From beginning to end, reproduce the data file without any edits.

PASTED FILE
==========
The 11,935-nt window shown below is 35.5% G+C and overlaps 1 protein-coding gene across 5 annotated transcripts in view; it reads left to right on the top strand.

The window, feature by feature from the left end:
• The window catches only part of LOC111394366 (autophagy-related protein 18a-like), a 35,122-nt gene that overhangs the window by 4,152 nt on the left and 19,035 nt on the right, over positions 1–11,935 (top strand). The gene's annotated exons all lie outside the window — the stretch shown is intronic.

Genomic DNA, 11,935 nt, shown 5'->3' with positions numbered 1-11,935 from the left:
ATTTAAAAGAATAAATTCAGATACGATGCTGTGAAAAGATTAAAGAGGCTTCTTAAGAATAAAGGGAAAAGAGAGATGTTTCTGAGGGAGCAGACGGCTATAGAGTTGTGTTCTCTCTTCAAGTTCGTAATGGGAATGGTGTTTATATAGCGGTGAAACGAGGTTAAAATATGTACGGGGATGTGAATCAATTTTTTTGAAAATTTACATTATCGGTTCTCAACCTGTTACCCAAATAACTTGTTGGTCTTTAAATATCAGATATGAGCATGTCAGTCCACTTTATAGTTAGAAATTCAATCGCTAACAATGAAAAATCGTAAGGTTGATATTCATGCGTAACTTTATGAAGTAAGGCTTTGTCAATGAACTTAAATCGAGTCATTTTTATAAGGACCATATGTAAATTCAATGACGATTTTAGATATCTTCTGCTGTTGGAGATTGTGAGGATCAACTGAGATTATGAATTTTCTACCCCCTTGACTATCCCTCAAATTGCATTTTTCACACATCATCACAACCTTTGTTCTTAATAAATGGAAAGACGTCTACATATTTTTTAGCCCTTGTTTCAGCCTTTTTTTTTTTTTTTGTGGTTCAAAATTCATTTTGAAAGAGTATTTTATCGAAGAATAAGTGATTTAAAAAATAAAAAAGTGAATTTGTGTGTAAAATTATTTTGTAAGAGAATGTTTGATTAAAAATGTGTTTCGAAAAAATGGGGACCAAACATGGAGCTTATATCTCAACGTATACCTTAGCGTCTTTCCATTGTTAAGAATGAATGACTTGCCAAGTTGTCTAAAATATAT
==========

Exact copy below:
The 11,935-nt window shown below is 35.5% G+C and overlaps 1 protein-coding gene across 5 annotated transcripts in view; it reads left to right on the top strand.

The window, feature by feature from the left end:
• The window catches only part of LOC111394366 (autophagy-related protein 18a-like), a 35,122-nt gene that overhangs the window by 4,152 nt on the left and 19,035 nt on the right, over positions 1–11,935 (top strand). The gene's annotated exons all lie outside the window — the stretch shown is intronic.

Genomic DNA, 11,935 nt, shown 5'->3' with positions numbered 1-11,935 from the left:
ATTTAAAAGAATAAATTCAGATACGATGCTGTGAAAAGATTAAAGAGGCTTCTTAAGAATAAAGGGAAAAGAGAGATGTTTCTGAGGGAGCAGACGGCTATAGAGTTGTGTTCTCTCTTCAAGTTCGTAATGGGAATGGTGTTTATATAGCGGTGAAACGAGGTTAAAATATGTACGGGGATGTGAATCAATTTTTTTGAAAATTTACATTATCGGTTCTCAACCTGTTACCCAAATAACTTGTTGGTCTTTAAATATCAGATATGAGCATGTCAGTCCACTTTATAGTTAGAAATTCAATCGCTAACAATGAAAAATCGTAAGGTTGATATTCATGCGTAACTTTATGAAGTAAGGCTTTGTCAATGAACTTAAATCGAGTCATTTTTATAAGGACCATATGTAAATTCAATGACGATTTTAGATATCTTCTGCTGTTGGAGATTGTGAGGATCAACTGAGATTATGAATTTTCTACCCCCTTGACTATCCCTCAAATTGCATTTTTCACACATCATCACAACCTTTGTTCTTAATAAATGGAAAGACGTCTACATATTTTTTAGCCCTTGTTTCAGCCTTTTTTTTTTTTTTTGTGGTTCAAAATTCATTTTGAAAGAGTATTTTATCGAAGAATAAGTGATTTAAAAAATAAAAAAGTGAATTTGTGTGTAAAATTATTTTGTAAGAGAATGTTTGATTAAAAATGTGTTTCGAAAAAATGGGGACCAAACATGGAGCTTATATCTCAACGTATACCTTAGCGTCTTTCCATTGTTAAGAATGAATGACTTGCCAAGTTGTCTAAAATATAT